We’ve been focusing on the topic of the decision to purchase and install an HVAC system in your home. In a recent blog we talked about whether making an online purchase of heating and cooling equipment was wise or not. Then we considered three important topics to analyze in a potential contractor. It is an important topic because whatever work is done on your home stays with you. If it is done poorly, you have to live with it, or go through the hassle of making it right. However, if it is done properly, then it should raise the value of your home, and make you and your family more comfortable and content to be at home.
If you are at the point of making a decision about the installation or modification of your home’s central heating and cooling system, keep this important factor in mind: “Don’t go strictly by the bottom line.”
Now, you might think you know where we’re going with this, but hold on a minute and let us explain what we mean, because it works both ways. If you are comparing proposals of two or three contractors (and at GAMA Air we recommend that you do your research and get more than one opinion), you might be tempted to go with the cheapest one. And admittedly, that is a legitimate temptation. After all, who wants to spend more money than they have to? But to agree to proceed with a project based strictly on the price at the bottom of the proposal, may not be the best decision in the long run may not be the cheapest way to go.
You’ve heard “You get what you pay for”, right? So if you pay very little then chances are you will get very little. However, that well-worn phrase is not always true. It doesn’t mean that if you have three proposals in front of you then the most expensive one must be the best choice. That’s why we emphasize “Don’t go strictly by the bottom line.” There are other important factors that you should consider.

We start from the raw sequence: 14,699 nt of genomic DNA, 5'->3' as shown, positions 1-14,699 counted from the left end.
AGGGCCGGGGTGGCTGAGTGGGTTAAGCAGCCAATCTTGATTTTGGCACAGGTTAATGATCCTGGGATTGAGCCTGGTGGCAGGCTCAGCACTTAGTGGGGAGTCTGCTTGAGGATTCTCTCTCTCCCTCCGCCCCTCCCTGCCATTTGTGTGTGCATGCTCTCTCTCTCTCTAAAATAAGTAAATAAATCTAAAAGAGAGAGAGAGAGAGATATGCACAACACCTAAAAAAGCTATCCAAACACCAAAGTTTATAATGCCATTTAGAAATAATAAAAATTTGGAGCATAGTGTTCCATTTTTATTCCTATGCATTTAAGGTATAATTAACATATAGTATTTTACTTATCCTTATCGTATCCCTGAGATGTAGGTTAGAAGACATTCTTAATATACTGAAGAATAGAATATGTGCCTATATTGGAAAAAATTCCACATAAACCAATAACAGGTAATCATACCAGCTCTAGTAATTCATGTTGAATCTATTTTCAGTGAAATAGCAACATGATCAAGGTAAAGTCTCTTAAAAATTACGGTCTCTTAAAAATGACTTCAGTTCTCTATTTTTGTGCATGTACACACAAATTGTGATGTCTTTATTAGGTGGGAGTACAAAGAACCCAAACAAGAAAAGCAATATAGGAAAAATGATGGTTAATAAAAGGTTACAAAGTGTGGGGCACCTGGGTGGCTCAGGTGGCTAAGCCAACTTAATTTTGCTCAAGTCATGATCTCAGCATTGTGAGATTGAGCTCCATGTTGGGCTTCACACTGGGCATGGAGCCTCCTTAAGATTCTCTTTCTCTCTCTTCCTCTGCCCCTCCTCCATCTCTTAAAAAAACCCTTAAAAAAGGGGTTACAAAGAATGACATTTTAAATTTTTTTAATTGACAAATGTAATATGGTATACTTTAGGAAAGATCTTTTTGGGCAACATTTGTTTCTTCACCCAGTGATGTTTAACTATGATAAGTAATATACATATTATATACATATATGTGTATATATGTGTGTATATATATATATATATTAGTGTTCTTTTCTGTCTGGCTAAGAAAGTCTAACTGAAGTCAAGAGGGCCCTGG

Awhile back we posted a blog entry on 20 important questions to ask your potential heating and air conditioning contractor before signing anything. We’re going to review those questions and make sure you understand just how important they are to you and your family.
- Are you and your subcontractors licensed to do this type of work? The average, work-out-of-your-trunk HVAC technician may not be. He or she may be smart, and skilled. But as we already mentioned, most state and local authorities require that heating and cooling equipment be installed by licensed workers. Plus, your homeowner's insurance may not cover damage caused due to work done by unlicensed contractors. This is a risk you don’t want to take.
- Are you insured to do this type of work? If an accident were to happen on your property as a result of a contracted job, and the contractor doesn’t have insurance, you may end up with the bill. Severe injury, or loss of life, can result in astronomical health-care and legal costs. Your homeowner's insurance may not cover such costs, but a competent heating and cooling contractor will have an insurance policy of $2 million or more that will cover them. It may seem like a minimal risk, but accidents happen.
- Are your installers trained to use power tools and equipment in and around occupied spaces? It is one thing to be a “do-it-yourselfer”, figuring things out and learning as you go. But you don’t want a contractor who has workers who are figuring things out as they go on your house. Avoid negligence claims by requiring contractor to provide a copy of their safety program. If they are trained well, they will work well.
- Do you perform drug testing to screen your employees for hire? Sadly, this is a factor that must considered due to the very real possibility that a worker in your home could have a drug-abuse habit. Avoid negligence claims and other hassles by choosing a contractor that routinely performs drug testing for all new hires. And if they also do random tests now and again, that’s even better.
That’s just a start. We’ll keep on this important topic to make sure you can make a sound decision about the installation of a new heating and cooling system in your home. (Click here to read Part 2.)
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